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Another side to a versatile guitarist

Mc Laughlin, many-sided genius and pioneer of jazz fusion, plays with various artistes, giving you 80 minutes of delight

John McLaughlin: Live in Paris
Universal Music
Rs 125

Remember Remember Shakti, the double album I reviewed some months ago? That was a good example of John McLaughlin's work blending well with Indian musicians. Here we have another side to this electric guitarist's many-sided genius: he's interacting with jazz musicians in a setting that's mostly mainstream jazz with jazz-rock touches thrown in.

To the rock elements first. Dennis Chambers's drums as well as the theme of Mother Tongues have a distinctly jazz-rock sound to them. On most of the rest of the album Chambers is quiet, using jazz rhythms and techniques. The last number, Acid Jazz, is most overtly rock-influenced in its sound, with electronic gimmicks on the guitar and keyboards.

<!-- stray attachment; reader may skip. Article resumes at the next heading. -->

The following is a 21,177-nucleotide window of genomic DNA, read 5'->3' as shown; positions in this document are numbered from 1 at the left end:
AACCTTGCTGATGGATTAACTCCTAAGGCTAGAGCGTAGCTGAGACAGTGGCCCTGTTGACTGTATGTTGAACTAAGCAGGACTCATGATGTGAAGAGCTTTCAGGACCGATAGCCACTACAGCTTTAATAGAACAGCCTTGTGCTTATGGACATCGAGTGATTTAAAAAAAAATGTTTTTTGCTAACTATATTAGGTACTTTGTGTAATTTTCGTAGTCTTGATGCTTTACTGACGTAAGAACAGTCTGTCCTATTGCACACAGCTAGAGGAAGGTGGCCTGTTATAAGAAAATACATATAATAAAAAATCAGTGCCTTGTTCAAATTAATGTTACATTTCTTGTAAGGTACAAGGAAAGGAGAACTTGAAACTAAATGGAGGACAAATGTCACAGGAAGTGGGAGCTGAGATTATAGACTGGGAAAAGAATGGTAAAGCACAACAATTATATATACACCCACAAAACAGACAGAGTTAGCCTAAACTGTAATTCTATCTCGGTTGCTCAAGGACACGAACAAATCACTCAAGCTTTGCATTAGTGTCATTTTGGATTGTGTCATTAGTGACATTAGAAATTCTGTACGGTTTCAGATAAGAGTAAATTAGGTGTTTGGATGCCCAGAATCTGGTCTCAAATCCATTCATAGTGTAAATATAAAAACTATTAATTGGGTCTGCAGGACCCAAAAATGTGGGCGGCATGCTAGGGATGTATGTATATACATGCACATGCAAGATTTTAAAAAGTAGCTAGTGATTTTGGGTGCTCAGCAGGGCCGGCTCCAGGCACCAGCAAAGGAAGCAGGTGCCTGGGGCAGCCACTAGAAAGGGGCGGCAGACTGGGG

The fidelity to mainstream jazz of guitar, keyboards, drums and bass on the rest of the album is further enhanced by the work of Gary Thomas on tenor and soprano saxophones. Even on Mother tongues, for example, there are rapid-fire solos in turn from guitar, tenor sax, bass, keyboards, and percussion in the middle section, sandwiched between slower passages at the beginning and the end. This is not just mainstream jazz, it's close to be-bop.

There's no scarcity of slow and quiet build-ups to a fast tempo with plenty of fireworks on the album. On Tony, for example, the build-up climaxes in a drum-percussion duo. There's plenty of variation of the choice of soloists, making for a range of sound textures. Fallen angels, for instance, is completely dominated by the tenor sax. There's also lots of space for solos, with the six numbers on the album taking up nearly 80 minutes of time. Change that to 80 minutes of delight.


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